A photo that…makes me think


Cherry Blossoms & the Tidal Basin - Washington D.C.

The FDR monument in Washington, DC is one of my favorite monuments in the world. It is powerful, compelling and offers amazing quotes based in great wisdom. I snapped this shot of a random woman in front of one of the quotes during a visit in April 2011.  It always causes me to pause and ask myself – what have I done to help those who need it today?

A photo that…makes my mouth water

Outdoor Market in Dublin - Food

Outdoor markets are one of the things I love most about traveling outside of the US. During a recent visit to Dublin I swung by a wonderful little market square located just outside the heart of Temple Bar. Once I stumbled upon this booth I couldn’t help by sample several of the wildly different offerings – each of which had a strong, delightful taste the memory of which makes my mouth water to this day.

A photo that…tells a story

Warehouse Row in the Old Harbor - Bergen, Norway

One of the things I love about travel is the opportunity to stumble upon delightful moments that capture the imagination and tie into our inner self. It can be a reminder of our childhood curiosity, simple delight in every-day things, or a sense of wonder at things we would otherwise be blind to. During a trip to Bergen, Norway I was lucky enough to have my camera out during one of these moments as a young boy wandered away from his parents to boldly march up to a doorway that had piqued his curiosity. For me, this shot embodies my perpetual re-connection with my inner child while on the road.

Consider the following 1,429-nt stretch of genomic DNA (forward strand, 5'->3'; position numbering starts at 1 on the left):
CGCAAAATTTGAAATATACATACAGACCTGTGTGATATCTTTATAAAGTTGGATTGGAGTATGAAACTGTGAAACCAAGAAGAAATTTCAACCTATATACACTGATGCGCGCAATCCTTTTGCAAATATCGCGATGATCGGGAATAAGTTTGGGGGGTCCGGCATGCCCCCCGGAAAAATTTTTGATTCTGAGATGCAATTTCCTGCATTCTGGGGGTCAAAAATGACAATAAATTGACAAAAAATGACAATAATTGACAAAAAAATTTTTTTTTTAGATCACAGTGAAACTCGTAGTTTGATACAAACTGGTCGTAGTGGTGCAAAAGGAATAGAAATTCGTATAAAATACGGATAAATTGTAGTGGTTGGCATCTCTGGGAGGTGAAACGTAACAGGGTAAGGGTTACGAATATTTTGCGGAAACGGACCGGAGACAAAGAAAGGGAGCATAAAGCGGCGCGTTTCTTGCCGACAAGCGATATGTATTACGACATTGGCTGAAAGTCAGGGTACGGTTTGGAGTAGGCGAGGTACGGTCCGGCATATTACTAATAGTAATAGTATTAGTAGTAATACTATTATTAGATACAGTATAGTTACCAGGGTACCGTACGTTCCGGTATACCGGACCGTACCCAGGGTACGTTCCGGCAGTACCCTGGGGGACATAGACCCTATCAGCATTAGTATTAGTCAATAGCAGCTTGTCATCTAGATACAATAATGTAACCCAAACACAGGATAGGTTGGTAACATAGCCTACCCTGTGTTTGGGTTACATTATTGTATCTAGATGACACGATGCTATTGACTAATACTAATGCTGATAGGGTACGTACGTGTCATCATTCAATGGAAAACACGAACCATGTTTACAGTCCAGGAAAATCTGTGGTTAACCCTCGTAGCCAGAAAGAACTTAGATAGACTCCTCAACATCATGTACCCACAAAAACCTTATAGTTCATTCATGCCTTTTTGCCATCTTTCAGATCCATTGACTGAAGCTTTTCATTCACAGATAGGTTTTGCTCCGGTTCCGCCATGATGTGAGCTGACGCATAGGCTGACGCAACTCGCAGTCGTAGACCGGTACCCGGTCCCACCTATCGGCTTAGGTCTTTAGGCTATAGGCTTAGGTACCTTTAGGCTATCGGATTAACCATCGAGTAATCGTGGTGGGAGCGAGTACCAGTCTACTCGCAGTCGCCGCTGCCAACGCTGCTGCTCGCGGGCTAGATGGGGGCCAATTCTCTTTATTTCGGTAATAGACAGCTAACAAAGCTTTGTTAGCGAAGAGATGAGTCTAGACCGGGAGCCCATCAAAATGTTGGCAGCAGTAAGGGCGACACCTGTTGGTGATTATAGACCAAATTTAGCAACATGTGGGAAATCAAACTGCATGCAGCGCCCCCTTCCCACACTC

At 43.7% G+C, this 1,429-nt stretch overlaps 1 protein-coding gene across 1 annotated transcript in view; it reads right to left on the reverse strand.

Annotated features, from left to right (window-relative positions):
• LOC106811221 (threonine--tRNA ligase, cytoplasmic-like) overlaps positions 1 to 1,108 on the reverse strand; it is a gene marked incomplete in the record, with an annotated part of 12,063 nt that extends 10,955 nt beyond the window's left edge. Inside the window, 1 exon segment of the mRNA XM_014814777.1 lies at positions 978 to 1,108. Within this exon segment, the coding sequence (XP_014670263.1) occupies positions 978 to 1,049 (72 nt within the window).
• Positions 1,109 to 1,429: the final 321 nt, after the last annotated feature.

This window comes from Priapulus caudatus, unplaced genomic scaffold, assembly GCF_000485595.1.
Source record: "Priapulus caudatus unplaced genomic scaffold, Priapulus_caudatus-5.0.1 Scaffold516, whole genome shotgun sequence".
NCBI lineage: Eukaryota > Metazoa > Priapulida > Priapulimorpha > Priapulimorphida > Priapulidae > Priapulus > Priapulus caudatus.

A photo that…I am most proud of (aka my worthy of National Geographic shot)

Hiking Perito Moreno Glacier - Patagonia, Argentina

There’s something about this photo that just moves me. It is of a random photographer in-front of the Perito Moreno Glacier in the Patagonia region of Argentina after an all-day glacier trek. Despite being snowed and rained upon for most of the trek the clouds lifted and the rains paused long enough for me to capture this special moment. In particular I like how it conveys that sense of wonder that strikes from time to time – causing even the most committed photographer to lower their camera, pause, and take in the wonderful beauty that surrounds them.

Join the Game

1. Choose 7 of your own photos, one for each of the following categories:

  • A photo that…takes my breath away
  • A photo that…makes me laugh or smile
  • A photo that…makes me dream
  • A photo that…makes me think
  • A photo that…makes my mouth water
  • A photo that…tells a story
  • A photo that…I am most proud of (aka my worthy of National Geographic shot)

2. Write a short description for each image.
3. Write somewhere in your blog post: ‘I am taking part in HostelBookers 7 Super Shots‘.
4. Tell us you have participated and tweet the hashtag #7SuperShots
5. Nominate 5 other bloggers by including a link to their blog in your post.
We will be retweeting and sharing the best posts from participating bloggers.


I would love to see the fantastic photos the following bloggers come up with, so to each of the following I nominate YOU to post your own 7 Super Shots.

Head on over and see the 7 Super Shots guidelines post which features a number of fantastic photos.